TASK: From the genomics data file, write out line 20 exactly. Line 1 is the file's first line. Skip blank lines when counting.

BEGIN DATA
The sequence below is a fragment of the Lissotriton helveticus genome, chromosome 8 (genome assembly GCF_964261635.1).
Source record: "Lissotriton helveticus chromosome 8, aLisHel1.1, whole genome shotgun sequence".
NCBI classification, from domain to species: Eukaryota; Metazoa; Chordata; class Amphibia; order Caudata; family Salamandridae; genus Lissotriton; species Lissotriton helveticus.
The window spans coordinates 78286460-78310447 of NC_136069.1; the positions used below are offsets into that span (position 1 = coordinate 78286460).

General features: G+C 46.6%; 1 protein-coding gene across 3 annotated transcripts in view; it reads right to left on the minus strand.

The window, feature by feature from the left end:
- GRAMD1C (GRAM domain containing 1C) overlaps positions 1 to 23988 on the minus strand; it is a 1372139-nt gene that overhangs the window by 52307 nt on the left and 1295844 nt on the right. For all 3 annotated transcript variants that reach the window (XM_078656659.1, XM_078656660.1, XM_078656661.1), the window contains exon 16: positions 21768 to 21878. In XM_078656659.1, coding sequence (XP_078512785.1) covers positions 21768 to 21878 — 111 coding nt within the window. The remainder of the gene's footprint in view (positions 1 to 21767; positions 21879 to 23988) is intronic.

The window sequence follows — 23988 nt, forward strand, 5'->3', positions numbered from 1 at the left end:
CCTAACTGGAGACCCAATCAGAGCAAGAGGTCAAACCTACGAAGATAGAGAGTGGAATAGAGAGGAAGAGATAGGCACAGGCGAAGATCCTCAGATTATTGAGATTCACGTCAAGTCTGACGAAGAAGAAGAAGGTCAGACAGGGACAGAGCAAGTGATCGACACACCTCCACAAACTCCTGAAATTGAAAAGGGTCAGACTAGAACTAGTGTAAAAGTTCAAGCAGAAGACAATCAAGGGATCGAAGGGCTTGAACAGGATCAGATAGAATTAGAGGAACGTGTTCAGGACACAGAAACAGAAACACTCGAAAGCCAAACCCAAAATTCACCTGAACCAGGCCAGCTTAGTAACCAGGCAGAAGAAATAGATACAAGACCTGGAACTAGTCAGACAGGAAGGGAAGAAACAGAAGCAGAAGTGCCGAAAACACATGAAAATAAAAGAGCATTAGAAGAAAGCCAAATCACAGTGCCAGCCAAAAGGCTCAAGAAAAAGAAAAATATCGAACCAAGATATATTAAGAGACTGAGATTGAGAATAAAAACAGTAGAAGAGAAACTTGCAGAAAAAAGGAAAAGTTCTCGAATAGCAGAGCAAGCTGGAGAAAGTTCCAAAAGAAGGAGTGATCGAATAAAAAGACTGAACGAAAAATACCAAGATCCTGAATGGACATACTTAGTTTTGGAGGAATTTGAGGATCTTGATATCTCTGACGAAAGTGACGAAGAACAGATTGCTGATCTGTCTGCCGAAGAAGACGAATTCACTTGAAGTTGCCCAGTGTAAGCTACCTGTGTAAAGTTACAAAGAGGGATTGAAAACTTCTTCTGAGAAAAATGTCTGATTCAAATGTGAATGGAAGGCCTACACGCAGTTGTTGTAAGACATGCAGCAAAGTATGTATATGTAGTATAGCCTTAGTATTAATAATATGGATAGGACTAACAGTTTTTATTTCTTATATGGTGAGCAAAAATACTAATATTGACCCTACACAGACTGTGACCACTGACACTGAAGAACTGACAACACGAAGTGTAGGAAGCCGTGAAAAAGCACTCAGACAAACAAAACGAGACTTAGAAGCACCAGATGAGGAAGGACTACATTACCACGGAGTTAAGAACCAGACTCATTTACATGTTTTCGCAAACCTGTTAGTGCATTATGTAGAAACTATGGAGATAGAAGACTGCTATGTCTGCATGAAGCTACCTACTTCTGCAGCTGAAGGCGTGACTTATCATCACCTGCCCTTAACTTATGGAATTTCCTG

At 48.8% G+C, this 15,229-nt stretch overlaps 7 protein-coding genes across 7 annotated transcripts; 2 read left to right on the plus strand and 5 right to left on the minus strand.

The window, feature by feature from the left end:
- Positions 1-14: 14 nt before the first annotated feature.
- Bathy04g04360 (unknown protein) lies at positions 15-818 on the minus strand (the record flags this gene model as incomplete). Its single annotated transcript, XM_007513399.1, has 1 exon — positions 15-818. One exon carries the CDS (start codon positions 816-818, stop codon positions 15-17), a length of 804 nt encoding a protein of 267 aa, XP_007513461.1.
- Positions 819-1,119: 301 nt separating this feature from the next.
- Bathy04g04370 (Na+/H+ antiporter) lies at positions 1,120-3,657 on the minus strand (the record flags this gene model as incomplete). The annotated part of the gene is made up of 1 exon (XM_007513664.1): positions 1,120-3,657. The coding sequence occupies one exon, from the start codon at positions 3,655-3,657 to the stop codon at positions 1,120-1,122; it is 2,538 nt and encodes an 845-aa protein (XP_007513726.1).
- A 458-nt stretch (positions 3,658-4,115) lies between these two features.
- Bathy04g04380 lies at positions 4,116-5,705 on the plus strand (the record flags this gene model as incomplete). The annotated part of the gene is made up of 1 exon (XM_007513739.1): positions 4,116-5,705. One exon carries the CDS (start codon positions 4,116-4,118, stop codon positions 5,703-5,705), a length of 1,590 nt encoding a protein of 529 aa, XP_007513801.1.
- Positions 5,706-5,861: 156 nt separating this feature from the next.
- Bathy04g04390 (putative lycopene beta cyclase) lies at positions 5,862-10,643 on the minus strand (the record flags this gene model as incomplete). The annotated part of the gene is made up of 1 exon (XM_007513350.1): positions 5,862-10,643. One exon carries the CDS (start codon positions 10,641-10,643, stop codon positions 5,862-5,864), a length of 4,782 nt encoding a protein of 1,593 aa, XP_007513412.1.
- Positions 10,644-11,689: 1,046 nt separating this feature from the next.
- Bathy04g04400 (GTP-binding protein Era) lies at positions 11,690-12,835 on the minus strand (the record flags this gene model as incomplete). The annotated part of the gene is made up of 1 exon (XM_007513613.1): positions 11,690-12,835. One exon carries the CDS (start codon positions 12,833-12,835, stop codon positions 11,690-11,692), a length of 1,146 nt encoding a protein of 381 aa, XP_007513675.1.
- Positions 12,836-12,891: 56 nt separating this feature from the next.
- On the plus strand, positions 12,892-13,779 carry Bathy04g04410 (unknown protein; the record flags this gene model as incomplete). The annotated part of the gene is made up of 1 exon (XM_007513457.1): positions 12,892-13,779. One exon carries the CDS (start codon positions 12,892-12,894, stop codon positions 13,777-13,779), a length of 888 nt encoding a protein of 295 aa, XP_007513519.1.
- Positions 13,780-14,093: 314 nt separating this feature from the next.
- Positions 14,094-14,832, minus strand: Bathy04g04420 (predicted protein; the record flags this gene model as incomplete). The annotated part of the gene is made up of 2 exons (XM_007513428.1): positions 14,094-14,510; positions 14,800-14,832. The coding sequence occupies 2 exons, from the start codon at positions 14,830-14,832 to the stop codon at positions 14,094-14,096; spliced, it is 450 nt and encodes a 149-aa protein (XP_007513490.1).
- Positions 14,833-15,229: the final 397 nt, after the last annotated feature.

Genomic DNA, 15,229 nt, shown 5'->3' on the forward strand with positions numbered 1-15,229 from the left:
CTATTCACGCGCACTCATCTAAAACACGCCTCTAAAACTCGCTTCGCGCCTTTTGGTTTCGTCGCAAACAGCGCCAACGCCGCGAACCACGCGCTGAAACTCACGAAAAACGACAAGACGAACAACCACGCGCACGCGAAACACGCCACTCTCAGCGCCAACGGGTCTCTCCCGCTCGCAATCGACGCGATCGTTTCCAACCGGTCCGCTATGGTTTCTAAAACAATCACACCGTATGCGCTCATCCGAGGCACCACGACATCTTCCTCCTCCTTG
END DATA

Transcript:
- Positions 10,644-11,689: 1,046 nt separating this feature from the next.